“Not everyone is comfortable wearing a true vintage shape. Today’s versions of the classic cat eye, P3, and round tend to be smaller with
softer edges therefore easier to wear,” says Mulford-Hum. Even ICU and Wink readers are seeing an entire line of patterned, colourful cat eyes.
Some designs are staying pronounced however, adapting the cat eye through new materials and finishes, like the Pussy Galore collection at Spectacle. Strong lines in all varieties of cat eyes, showing the style has some staying power.
“Overall, vintage has been very strong and for that reason we are doing very well with our Pussy Galore (vintage cat eye) and our RETRO collections,” says Mehran Baghaie, operations director and chief designer at Spectacle Eyeworks. Like many designers, he’s seen the success of the cat eye. That said, Mehran, like many others, has many other shapes in other collections, focusing more on modified rectangle shapes and the like, a staple on the market that’s not going anywhere.
The most innovation this year comes in materials and mixing materials. Translucent acetates with metals with cut-outs—nothing is impossible anymore, with new technologies expanding how designers look at raw materials, and creating a new level of excitement in consumers.
“It is great to mix plastic and metal together,” says Baggetta. “You can have a simple metal front and pair it with a detailed plastic temple. You can also build the boldness in the front of the frame by combining the plastic and metal, like our clubmaster style Respec 5648.”
“We are mixing it up with acetate fronts combined with metal
temples as well as metal fronts with acetate temples,” confirms Suliteanu. She also notes that full acetate frames are still big sellers, and that the introduction of TR-90 presents a world of opportunity, as it’s so lightweight.
And material experimentation doesn’t stop there.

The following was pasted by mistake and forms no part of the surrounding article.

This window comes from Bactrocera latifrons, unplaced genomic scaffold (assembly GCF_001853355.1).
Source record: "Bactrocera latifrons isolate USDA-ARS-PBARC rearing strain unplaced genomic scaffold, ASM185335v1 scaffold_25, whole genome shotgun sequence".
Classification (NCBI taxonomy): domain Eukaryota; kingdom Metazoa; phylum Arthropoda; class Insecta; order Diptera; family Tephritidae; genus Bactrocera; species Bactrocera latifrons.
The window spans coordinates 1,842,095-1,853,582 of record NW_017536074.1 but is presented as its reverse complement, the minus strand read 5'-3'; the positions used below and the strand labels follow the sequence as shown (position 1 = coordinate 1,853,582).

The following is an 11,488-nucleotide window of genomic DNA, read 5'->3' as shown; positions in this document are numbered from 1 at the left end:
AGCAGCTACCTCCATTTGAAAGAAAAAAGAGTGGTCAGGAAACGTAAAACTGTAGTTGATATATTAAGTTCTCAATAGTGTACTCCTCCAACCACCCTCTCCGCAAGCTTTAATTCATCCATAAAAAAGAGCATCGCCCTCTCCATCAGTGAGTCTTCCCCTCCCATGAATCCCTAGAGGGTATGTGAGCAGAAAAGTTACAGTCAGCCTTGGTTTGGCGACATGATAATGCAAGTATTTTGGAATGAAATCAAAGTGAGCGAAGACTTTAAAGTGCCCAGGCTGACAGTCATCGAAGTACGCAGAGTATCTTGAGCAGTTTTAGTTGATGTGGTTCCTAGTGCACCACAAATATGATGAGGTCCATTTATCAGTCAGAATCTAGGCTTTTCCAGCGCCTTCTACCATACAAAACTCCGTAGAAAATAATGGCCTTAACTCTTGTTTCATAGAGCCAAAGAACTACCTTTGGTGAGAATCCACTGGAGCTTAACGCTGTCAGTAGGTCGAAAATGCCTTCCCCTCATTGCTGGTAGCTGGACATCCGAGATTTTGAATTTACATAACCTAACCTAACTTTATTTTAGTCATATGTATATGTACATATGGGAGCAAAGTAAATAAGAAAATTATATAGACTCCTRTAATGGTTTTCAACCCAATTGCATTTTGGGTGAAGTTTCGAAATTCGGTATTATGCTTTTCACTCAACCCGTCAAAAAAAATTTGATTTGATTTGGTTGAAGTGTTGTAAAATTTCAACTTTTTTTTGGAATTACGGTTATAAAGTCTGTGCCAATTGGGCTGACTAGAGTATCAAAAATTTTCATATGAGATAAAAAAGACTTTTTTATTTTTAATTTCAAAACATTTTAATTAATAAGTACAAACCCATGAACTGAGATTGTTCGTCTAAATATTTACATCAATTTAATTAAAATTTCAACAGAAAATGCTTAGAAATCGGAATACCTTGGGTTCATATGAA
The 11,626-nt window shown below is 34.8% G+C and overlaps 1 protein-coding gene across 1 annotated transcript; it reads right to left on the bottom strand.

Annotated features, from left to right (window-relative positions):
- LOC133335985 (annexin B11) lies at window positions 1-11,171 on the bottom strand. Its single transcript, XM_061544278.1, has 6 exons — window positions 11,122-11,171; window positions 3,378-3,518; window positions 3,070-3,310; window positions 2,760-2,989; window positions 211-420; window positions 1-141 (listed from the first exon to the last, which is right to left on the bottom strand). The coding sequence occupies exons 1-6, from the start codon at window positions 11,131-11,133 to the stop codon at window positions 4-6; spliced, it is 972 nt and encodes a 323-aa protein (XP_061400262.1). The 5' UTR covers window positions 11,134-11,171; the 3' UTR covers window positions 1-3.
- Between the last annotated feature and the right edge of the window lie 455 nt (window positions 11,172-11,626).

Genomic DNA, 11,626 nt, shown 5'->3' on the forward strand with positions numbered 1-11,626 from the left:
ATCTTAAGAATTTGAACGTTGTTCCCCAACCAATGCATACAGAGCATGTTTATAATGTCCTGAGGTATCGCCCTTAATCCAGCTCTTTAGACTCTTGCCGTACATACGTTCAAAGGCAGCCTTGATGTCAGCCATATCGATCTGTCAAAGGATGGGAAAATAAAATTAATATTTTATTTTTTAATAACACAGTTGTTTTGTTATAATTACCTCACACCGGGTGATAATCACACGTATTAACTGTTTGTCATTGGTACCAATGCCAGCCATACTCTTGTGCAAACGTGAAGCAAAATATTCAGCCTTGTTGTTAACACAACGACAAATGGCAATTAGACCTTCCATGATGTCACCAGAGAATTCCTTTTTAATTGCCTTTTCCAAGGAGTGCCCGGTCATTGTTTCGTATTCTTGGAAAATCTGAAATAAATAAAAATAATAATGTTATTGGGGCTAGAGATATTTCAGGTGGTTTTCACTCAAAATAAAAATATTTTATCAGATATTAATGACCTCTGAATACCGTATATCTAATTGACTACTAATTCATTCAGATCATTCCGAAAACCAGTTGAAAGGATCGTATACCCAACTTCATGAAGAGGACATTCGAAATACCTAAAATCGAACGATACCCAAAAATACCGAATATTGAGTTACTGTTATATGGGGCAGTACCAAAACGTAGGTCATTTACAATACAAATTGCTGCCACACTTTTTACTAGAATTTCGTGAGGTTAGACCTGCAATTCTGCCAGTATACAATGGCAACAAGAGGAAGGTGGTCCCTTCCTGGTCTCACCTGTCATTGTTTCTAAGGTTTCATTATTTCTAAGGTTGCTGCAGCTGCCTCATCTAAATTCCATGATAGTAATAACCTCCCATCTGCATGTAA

“A very complicated procedure of fusing fabric with rubber has created a whole new world of possibilities for temple treatments,” says Mulford-Hum. “They can retain the natural texture of the original fabrics along with being durable and easy to care for,” going on to note the fusing of denim and fabric on rubber, and the combination of carbon fibres with rubber.
Baghaie, while also giving a nod to plastics, is also mixing materials. “This season, I experimented with mixing stainless steel fronts with TR90 temples. The result are frames that are very light yet very durable, due to elasticity of TR90.”
Matte finishes are popping up,
like in the William Rast collection, and stacked laminate, like in the Anna Sui collection, among others.
The sky’s the limit with materials, with more combinations surely to be seen in the near future.
It’s hard to say where the industry will go, but designers have some ideas. Some are saying athletic- inspired designs, with the introduction of TR-90 and rubbers, others are saying there will be another recycle of past trends, reinventing what’s already been done (again and again). There’s the possibility to slip into rocker/country-chic, depending on the influence of music and film over
the next few years. The only definite is that
materials will define shapes and new frames in the next decade. We see that this year with the introduction of tonnes of new materials, and will surely see it in years to come.
Overall, 2012 is a colourful yet sophisticated year in eyewear, moving away from gimmicks and into the future. The revitalization that came last year, post-recession, is growing, with individualization and brightness reentering the scene.
There’s so much going on out there that it’s hard to keep on top of it all. The pulse of the industry is high, with excitement and intrigue in the air, so there’s certainly something for everyone. •